The village of Imber is situated in the middle of the Salisbury Plains in Wiltshire, England. The village was evacuated and abandoned in 1943 so that it could be used as a military exercise area for American troops before invading Europe during the second World War. The residents of the village were not allowed to return home to Imber after the war, and the town and area around it is currently used by the military. The village has a church, and this church is open for a few days each year. Each year, visitors can visit the church (St. Giles Parish Church) and village as the military ceases to use it for a few days. One of the weekends that it is open to the public is on Easter weekend. Other than that, the village is abandoned and is used by the military.
I visited Imber on the Saturday before Easter. The St. Giles Parish Church was open at this weekend and held a special Sunday Easter service. I was curious to see this abandoned village that the villagers could not return to after the war. There are a few times out of the year where you are permitted to drive to the village of Imber, which is seven miles down a dirt track. Before entering, you are given warnings not to enter the live firing range. I believe that (and hope) that people who try to are turned back on days when it is in use. Along the dirt road, we were warned constantly not to get out of the car or leave the carriageway. Following these instructions is very important, even though going off to get photographs can be tempting.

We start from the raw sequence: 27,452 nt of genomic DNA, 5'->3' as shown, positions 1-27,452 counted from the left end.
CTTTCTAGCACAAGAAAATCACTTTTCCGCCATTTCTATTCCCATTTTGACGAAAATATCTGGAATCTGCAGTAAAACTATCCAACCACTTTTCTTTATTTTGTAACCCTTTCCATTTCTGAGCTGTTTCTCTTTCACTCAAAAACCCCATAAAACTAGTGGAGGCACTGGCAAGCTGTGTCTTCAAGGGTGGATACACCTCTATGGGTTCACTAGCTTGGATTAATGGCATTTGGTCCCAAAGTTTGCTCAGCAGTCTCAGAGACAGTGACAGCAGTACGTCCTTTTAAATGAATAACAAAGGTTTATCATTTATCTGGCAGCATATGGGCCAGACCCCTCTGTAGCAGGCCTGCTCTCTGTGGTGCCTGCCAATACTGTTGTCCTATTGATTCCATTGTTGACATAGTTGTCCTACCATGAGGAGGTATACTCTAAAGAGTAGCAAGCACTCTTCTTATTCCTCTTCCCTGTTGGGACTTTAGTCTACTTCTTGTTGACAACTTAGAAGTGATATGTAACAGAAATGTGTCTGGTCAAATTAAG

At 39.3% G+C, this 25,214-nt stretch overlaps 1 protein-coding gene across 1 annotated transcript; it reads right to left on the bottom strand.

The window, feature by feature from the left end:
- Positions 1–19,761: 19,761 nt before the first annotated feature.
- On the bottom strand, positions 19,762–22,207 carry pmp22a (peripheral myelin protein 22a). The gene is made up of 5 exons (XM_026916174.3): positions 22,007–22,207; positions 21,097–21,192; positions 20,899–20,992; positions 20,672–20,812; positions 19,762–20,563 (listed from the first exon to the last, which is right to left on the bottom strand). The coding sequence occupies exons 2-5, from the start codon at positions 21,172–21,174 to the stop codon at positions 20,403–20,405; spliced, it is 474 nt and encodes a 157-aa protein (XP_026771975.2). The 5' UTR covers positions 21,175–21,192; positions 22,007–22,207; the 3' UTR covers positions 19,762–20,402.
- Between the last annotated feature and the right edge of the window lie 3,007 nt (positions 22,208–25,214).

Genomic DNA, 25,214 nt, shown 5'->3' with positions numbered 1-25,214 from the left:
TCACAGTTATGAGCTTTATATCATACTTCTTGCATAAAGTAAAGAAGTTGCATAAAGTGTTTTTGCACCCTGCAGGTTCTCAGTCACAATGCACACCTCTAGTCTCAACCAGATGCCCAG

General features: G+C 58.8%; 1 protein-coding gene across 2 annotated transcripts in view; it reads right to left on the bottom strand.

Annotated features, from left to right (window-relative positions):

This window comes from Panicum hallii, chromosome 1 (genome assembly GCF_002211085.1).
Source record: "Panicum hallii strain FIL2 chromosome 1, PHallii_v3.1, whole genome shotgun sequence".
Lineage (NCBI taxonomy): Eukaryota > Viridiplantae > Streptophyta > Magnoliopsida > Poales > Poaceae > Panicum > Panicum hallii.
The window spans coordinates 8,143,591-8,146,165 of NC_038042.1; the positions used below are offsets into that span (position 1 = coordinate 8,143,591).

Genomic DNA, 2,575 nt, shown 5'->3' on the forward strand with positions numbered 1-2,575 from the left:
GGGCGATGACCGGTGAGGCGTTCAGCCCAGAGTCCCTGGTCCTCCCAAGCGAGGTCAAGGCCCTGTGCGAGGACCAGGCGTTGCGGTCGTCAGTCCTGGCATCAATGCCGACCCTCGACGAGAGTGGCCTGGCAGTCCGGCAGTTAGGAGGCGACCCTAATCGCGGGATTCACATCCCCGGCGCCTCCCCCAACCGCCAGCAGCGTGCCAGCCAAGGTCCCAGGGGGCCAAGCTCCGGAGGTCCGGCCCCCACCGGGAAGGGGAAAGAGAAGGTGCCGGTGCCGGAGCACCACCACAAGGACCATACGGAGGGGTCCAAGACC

Especially when you drive past several of these rusting tanks along the road....
...and a whole graveyard of burnt-out and rusting tanks along the hillsides.
We then passed by some of the old buildings of Imber and buildings that are now used and constructed by the military for urban warfare training. There are warnings not to go into many of these buildings.
Many of the old village homes and buildings have been demolished, but the church is still in very good condition. Below is a photograph of the St. Giles Parish Church from near where the High Street used to be. The road leading up to the church is now named "American Road".
Inside the church, people were selling refreshments and information about the village and its history.
I also had a walk around the church, which is on the top of a hill overlooking the village of Imber.
A war memorial is located at the base of the hill where the church is.
Also at the bottom of the hill is the old farmhouse (Seagram's Farm), and this building was constructed in 1870. Most people in the remote village were in the agriculture business and would have primarily raised sheep. I checked out a couple of the old buildings here, and you can step inside and look through the windows of the old homes and buildings. There are a couple of old farm buildings next to the one pictured below.
This borders "Church Street", which leads to the church but has been renamed "American Road".
All along the road here, the signs warn about unexploded bombs and warn visitors to keep to the main road and not walk around.
One of the abandoned buildings was the village pub, known as The Bell Inn. The landlord kept renewing the license into the 1960s in the hope that the villagers would be allowed back.
On the exit, I looked at the tanks again and wished that we could have stopped for some better photographs, but too many others were driving slow and deciding to do the same.
I do feel sorry for all of the villagers that were given only a few weeks to leave the village and then were never allowed to return after the war. The village of Imber is an interesting place to visit.